Cabin Adventures IV

Best episode of Ducktales ever: when Magica De Spell seperates herself from her shadow, and has to flee from it when it turns against her. Some serious Wizard of Earthsea shit, right there.

Miyazaki trees?


New(ish) cafe on the island, Artisan Eats, has the best muffins of my young life.

Look at that cross-section. Flawless.

Lake walk, nearly daily.

And mountain walk, once.
Mountaintop views are so unphotogenic, you know? I mean, relative to how they appear in person.

Strange stagnant mountaintop pools.

And mountaineer’s brunch. Most perfect food ever, have I mentioned?

And back to the fast and loose city muffins, for now.


Filed under Hchom

16 responses to “Cabin Adventures IV

  1. Please don’t tell me you *picked* those chanterelles.

    What was that croissant filled with? I want *that*.

    • Marian

      Hah. No. Though I did in fact find some – they were just a bit slimy and rained-on.

      Croissant sandwich had spinach and brie and tomato. But it was all about the muffin, I’m telling you!

  2. Wood

    Fuck yeah chanterelles !

    The idea of putting anything inside a croissant is still weird to me. I guess I’m a snob.

  3. Kirk

    That croissanwich looks DELICIOUS, but there really is nothing better than something cooked in a castiron skillet. YUM!!

    • Marian

      I wish it was a real cast iron skillet.
      A really good one of those is on my “I’ll get it someday when I’m wealthy” list. Which, let’s be honest, might as well be called the “I’ll die before I have it” list.

      • I take it you’ll only accept a le Creuset skillet? My cast-iron skillets were inexpensive and came from the hardware store. They’re solid and well-seasoned and great!

        Would your ideal skillet be enameled inside and out?

        • Marian

          No, if there are cheaper ones at the hardware store that work well then that’s ideal. I just assumed that they were an expensive item, no matter what.

          That is something that intimidates me, though. Enamelling or not enamelling? Seasoning? I need a crash course on the whole cast iron cookware thing.

          • This one (CDN$30) is equivalent to the one I use most often, and priced about the same.


            Or you could buy one used if it’s not gummy and not rusty.

            Any new pan will come with seasoning instructions, but basically you just wipe it all over inside and out with a vegetable-oily paper towel or cloth before using it the first time. We use soap on ours (which is theoretically verboten but who cares) and wash it like any other pot, and after washing we heat it up on the stove to get it really dry (to prevent rust) and then (unless we’re slack) oil the inside (to make up for any oil we scrubbed and soaped off while washing).

            Did that make sense? I use that pan every day and it doesn’t seem like too much trouble.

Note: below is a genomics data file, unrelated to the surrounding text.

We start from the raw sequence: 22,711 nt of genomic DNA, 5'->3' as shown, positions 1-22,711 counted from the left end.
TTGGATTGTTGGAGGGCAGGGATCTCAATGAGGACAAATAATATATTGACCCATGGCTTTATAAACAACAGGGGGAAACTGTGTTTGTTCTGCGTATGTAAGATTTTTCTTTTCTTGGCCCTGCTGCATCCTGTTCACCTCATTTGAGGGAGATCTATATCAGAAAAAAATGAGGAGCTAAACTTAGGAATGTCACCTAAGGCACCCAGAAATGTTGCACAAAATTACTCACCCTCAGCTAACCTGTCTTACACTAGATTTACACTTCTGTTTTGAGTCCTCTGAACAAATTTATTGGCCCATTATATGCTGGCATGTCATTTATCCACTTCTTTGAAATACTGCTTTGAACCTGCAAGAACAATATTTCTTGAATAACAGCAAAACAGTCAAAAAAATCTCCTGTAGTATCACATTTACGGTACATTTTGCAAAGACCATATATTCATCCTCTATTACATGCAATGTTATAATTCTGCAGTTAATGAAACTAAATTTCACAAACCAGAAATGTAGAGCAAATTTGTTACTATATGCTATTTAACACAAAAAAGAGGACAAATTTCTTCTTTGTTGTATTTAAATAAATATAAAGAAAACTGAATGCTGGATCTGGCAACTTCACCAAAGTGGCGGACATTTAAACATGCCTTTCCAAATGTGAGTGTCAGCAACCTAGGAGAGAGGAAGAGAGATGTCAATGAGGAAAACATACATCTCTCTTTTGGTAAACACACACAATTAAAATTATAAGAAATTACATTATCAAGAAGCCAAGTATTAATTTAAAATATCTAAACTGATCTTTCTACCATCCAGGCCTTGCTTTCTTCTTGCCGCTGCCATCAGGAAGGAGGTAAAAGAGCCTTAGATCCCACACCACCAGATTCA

• FWIW the main advantage to cast iron is that it’s an inexpensive way to get a heavy pot.

              Heavy matters because heavy pots distribute the heat nicely and retain heat well. This is especially helpful on iffy stoves, or if your other cookware is flimsy. If you have kick-ass heavy skillets already, there would be little to be gained from switching to cast iron except for the delightful old-fashionedy-ness of them.

              You can hack a bad stove and lightweight pots with a cast-iron disk between the burner and the pot. I can find you one of those for sale if you want.

      • Kirk

        My dad has one, and we used to take it with us when we went camping when I was a kid (the pre-Boy Scouts years). I think it still hangs in the basement and gets oiled every so often. Another delicious cooking tool is the cast-iron dutch oven, which makes the best cobblers your mouth has ever tasted.

        Are cast-iron skillets that expensive, though? I’ve never had to buy one, so I have no clue whatsoever.

        • angela

          cobbler in a cast-iron dutch oven!
          i had never considered such a thing….i own one of those….
          do you cook it on the stove top or in the oven//

          • Kirk

            I always cooked/baked them in the woods on camping trips, so I used hot charcoal on the top and bottom of the dutch oven. Which, I guess, is the same princial as using an oven? On a stove top would probably not be preferable since the majority of the heat would be focused on the bottom of the dutch oven and therefore cook/bake the cobbler unevenly.

            • angela

              yea it was pretty much delicious.
              made an apple cobbler.
              the topping was quite crispy and the fruit became an applesauce….
              i might’ve baked it a bit too long, but from now on its goin in in a dutch oven.

  4. angela

    i recently came into a cast iron skillet from my uh…room mate’s brothers stored whatever….
    jeez its nice. i cook everything in there.
    and i don’t wash it out, i just wipe it clean with a paper towel once its cool…
    however, since i’m vegetarian and i dun like eggs much, nothing really grotty ends up in there….
    maybe my method wouldn’t work so well if you were cooking up bacon and what not.

    i feel like lots of older people have cast iron skillets to give away…
    they build up when you aren’t paying attention or something.

    i like that you draw your wants….it really shows how much you want your wants. want want want….

  5. Tabris Macbeth

    Scrooge and Co. realize that light creates shadow, so to defeat Magica’s shadow, they turn off all the lights in…what I think was a baseball park, where they used the Number One Dime as bait.

    …I am such a turbo nerd. At least I resisted dorking out over the Princess Mononoke reference.


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